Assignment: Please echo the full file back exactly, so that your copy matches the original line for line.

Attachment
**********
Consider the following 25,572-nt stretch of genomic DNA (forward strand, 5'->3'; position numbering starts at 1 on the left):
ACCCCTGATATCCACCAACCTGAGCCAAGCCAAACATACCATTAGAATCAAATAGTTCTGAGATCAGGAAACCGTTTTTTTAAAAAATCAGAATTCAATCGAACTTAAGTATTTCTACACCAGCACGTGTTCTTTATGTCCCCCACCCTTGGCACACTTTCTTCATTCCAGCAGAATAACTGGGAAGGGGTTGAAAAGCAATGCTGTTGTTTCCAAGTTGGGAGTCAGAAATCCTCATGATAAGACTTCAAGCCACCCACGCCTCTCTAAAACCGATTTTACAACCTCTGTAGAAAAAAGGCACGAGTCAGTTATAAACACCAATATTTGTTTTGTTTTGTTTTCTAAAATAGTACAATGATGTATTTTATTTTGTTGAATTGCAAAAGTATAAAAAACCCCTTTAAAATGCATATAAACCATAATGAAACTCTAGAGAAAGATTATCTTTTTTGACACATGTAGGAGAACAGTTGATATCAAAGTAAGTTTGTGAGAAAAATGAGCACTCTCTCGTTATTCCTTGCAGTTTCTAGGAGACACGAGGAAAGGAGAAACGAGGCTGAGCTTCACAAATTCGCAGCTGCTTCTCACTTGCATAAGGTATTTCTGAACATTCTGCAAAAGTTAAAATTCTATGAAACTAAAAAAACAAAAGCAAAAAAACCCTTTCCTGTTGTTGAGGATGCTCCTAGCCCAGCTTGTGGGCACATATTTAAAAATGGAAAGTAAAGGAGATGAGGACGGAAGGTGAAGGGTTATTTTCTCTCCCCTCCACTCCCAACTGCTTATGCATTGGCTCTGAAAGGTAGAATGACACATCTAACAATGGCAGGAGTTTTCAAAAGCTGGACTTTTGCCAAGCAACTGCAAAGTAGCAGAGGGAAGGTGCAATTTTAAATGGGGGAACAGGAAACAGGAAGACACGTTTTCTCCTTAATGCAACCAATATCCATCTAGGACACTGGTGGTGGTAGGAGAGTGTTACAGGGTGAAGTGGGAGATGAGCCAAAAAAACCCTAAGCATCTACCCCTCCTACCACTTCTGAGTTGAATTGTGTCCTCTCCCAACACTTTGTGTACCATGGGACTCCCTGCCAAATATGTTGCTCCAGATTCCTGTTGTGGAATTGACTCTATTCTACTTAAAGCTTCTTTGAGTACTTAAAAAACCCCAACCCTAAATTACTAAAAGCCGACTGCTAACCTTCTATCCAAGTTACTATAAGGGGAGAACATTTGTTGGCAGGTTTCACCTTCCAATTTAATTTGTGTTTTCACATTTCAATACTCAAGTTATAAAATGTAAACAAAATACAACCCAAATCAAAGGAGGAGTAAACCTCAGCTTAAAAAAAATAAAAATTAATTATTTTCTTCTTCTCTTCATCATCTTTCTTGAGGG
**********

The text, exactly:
Consider the following 25,572-nt stretch of genomic DNA (forward strand, 5'->3'; position numbering starts at 1 on the left):
ACCCCTGATATCCACCAACCTGAGCCAAGCCAAACATACCATTAGAATCAAATAGTTCTGAGATCAGGAAACCGTTTTTTTAAAAAATCAGAATTCAATCGAACTTAAGTATTTCTACACCAGCACGTGTTCTTTATGTCCCCCACCCTTGGCACACTTTCTTCATTCCAGCAGAATAACTGGGAAGGGGTTGAAAAGCAATGCTGTTGTTTCCAAGTTGGGAGTCAGAAATCCTCATGATAAGACTTCAAGCCACCCACGCCTCTCTAAAACCGATTTTACAACCTCTGTAGAAAAAAGGCACGAGTCAGTTATAAACACCAATATTTGTTTTGTTTTGTTTTCTAAAATAGTACAATGATGTATTTTATTTTGTTGAATTGCAAAAGTATAAAAAACCCCTTTAAAATGCATATAAACCATAATGAAACTCTAGAGAAAGATTATCTTTTTTGACACATGTAGGAGAACAGTTGATATCAAAGTAAGTTTGTGAGAAAAATGAGCACTCTCTCGTTATTCCTTGCAGTTTCTAGGAGACACGAGGAAAGGAGAAACGAGGCTGAGCTTCACAAATTCGCAGCTGCTTCTCACTTGCATAAGGTATTTCTGAACATTCTGCAAAAGTTAAAATTCTATGAAACTAAAAAAACAAAAGCAAAAAAACCCTTTCCTGTTGTTGAGGATGCTCCTAGCCCAGCTTGTGGGCACATATTTAAAAATGGAAAGTAAAGGAGATGAGGACGGAAGGTGAAGGGTTATTTTCTCTCCCCTCCACTCCCAACTGCTTATGCATTGGCTCTGAAAGGTAGAATGACACATCTAACAATGGCAGGAGTTTTCAAAAGCTGGACTTTTGCCAAGCAACTGCAAAGTAGCAGAGGGAAGGTGCAATTTTAAATGGGGGAACAGGAAACAGGAAGACACGTTTTCTCCTTAATGCAACCAATATCCATCTAGGACACTGGTGGTGGTAGGAGAGTGTTACAGGGTGAAGTGGGAGATGAGCCAAAAAAACCCTAAGCATCTACCCCTCCTACCACTTCTGAGTTGAATTGTGTCCTCTCCCAACACTTTGTGTACCATGGGACTCCCTGCCAAATATGTTGCTCCAGATTCCTGTTGTGGAATTGACTCTATTCTACTTAAAGCTTCTTTGAGTACTTAAAAAACCCCAACCCTAAATTACTAAAAGCCGACTGCTAACCTTCTATCCAAGTTACTATAAGGGGAGAACATTTGTTGGCAGGTTTCACCTTCCAATTTAATTTGTGTTTTCACATTTCAATACTCAAGTTATAAAATGTAAACAAAATACAACCCAAATCAAAGGAGGAGTAAACCTCAGCTTAAAAAAAATAAAAATTAATTATTTTCTTCTTCTCTTCATCATCTTTCTTGAGGG